The Perfect Fit
I should confess that I hadn’t really given a lot of thought to private label brands for pet specialty retailers before I was contacted by Mark Kalaygian for this article in Pet Specialty Magazine – but I probably should have: it makes a lot of sense. A line of high-quality private label products can help not only to differentiate a retail chain, but also provide a solid lift to the profit margin – if done correctly.
Most of our experience with private label branding has been in tools, appliances and semi-durables, like storage containers and kitchen gadgets. Our initial exposure to private label branding was in the development and assessment of marketing programs for one of the original, blockbuster “store brands” – Craftsman tools. Craftsman’s dual brand differentiators – “Made in America” and “Guaranteed for Life” – made it the most recognized and, the most respected, brand of hand tools for nearly 90 years. Even after Sears current management team degraded the brand’s essential positioning by shifting some production overseas and substantially weakening the guarantee, Sears was still able to sell the brand to Black & Decker for a reported $900 million – enough to stave off the complete collapse of the once-dominant retail chain for the time-being. Had the Craftsman brand’s reputation been preserved, it could have netted much, much more for the parent company.
Part of our engagement with Sears and Craftsman involved the conception and launch of the Companion Tools line of hand tools. Companion Tools was a second line of private label tools designed to help maintain Craftsman’s near-premium pricing strategy. Until the late-90s, Sears had used the Sears brand for its opening price point (OPP) line of hand tools. Sears brand management team correctly determined that this had the potential to tarnish both the Sears brand and, by extension, the Craftsman brand as these OPP tools were not nearly as well-made, nor as durable, as the comparable Craftsman hand tool. Working with Sears brand management team, and a brand identity agency, we were able to craft a positioning platform and a communications strategy for the Companion line of hand tools that telegraphed value, utility, simplicity, and friendliness. Companion Tools were carefully positioned as the light-duty but reliable line of hand tools for the weekend warrior faced with a “Honey-Do” list of typical household repairs.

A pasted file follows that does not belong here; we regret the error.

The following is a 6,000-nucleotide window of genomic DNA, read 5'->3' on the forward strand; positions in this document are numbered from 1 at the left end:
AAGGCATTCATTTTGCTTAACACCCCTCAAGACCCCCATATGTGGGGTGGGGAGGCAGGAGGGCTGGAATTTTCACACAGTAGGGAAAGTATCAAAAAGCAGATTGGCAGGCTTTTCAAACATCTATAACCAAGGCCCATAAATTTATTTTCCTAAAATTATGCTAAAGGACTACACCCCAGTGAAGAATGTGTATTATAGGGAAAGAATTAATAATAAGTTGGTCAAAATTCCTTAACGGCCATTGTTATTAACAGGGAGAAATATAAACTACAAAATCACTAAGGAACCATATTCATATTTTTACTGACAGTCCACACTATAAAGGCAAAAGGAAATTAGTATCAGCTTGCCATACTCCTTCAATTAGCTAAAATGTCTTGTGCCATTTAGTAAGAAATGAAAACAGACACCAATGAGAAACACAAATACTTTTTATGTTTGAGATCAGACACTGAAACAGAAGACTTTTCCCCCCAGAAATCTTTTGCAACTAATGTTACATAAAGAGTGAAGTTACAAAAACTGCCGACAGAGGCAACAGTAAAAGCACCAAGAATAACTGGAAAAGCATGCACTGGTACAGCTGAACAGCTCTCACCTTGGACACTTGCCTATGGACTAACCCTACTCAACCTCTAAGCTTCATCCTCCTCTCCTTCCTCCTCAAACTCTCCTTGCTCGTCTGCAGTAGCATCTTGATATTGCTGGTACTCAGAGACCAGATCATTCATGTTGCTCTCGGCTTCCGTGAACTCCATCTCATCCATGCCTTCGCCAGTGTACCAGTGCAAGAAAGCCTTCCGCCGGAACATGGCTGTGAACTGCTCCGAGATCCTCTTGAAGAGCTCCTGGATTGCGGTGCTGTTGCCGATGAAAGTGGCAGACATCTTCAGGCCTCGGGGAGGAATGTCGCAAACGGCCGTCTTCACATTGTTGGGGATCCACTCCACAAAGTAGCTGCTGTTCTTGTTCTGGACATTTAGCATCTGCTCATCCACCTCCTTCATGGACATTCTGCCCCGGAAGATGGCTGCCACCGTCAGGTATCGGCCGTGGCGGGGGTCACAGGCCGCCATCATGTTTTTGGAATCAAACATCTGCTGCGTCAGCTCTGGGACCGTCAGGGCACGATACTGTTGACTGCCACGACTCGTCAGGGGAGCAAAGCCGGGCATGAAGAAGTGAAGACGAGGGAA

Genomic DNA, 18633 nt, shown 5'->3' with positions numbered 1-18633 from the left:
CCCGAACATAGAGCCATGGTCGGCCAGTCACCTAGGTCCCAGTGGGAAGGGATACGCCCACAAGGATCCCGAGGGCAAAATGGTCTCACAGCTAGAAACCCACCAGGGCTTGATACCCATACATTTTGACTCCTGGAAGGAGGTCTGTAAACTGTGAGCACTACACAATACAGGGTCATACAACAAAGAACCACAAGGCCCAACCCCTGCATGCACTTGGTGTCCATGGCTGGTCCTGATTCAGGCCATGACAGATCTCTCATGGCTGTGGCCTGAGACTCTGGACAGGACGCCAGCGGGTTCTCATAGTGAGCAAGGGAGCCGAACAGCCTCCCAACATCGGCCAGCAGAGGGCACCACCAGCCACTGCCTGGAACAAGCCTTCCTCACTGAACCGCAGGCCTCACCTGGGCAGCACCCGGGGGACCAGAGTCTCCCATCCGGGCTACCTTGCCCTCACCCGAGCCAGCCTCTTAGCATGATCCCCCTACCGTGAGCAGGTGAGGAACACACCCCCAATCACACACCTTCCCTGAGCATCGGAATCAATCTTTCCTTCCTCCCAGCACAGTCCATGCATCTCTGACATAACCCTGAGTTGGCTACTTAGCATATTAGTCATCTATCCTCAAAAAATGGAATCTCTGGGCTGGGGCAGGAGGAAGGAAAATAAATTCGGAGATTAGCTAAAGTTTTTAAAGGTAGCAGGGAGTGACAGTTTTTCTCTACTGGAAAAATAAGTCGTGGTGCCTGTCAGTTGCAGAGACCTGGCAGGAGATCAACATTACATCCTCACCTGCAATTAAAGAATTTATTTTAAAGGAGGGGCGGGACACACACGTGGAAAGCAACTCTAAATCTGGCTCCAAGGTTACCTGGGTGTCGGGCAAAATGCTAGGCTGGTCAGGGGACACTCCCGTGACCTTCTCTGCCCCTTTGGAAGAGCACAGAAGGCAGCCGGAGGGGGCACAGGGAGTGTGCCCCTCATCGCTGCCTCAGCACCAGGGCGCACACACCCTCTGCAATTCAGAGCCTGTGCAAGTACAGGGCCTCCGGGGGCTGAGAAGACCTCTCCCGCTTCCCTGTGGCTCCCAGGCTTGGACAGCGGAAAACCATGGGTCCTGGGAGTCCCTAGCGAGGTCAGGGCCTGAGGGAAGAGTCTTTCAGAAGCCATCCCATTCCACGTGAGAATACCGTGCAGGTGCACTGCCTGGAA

Through a series of qualitative communications checks, exposing both brand image options and packaging mock-ups, we developed a likeable, approachable and reassuring brand identity: a retro-image handy man, dressed in blue bib overalls and a work cap, leaping forward, tool in hand, to be of immediate assistance. Whereas Craftsman tools were targeting both the professional and the high-aspiration DIY aficionado, Companion Tools were there for the men and women who just wanted to fix or repair something without a lot of fuss – and without spending a lot of money on the necessary tools.
With the launch of Companion Tools, Sears after-thought line of OPP hand tools, carrying the store’s own brand, was transformed and reintroduced as a parallel line of private label hand tools that protected Craftsman’s near-premium pricing strategy while appealing to an entirely different target group. Even without specific brand-focused advertising – there was none – Companion Tools netted Sears over $5mm in incremental sales during the first year in store, followed by a steady build toward more than $50mm in incremental sales after four years on shelf. This opening price point private label brand was projected to generate $100mm in incremental sales 10 years after launch.
Done right, private label branding can bring enormous rewards. From my experience, the keys to success involve careful strategic planning and positioning, the development of a compelling product line, and a thoughtful exploration of both the brand image and the packaging designs that, together, will carry the burden of the PL brand’s primary communications.
The perfect fit…
Post script… After writing this piece I checked Sears website for “Companion Tools” and found that virtually all of the brand discipline we had developed for this line has been abandoned. Not a surprise given the depressing state of decline suffered by the parent brand under the current management. The Companion Tools logo has changed and is clearly displayed only on a 1/2” steel tape measure. A shame: this was a truly successful private label initiative – but it takes continuing management commitment to keep this type of program on the rails.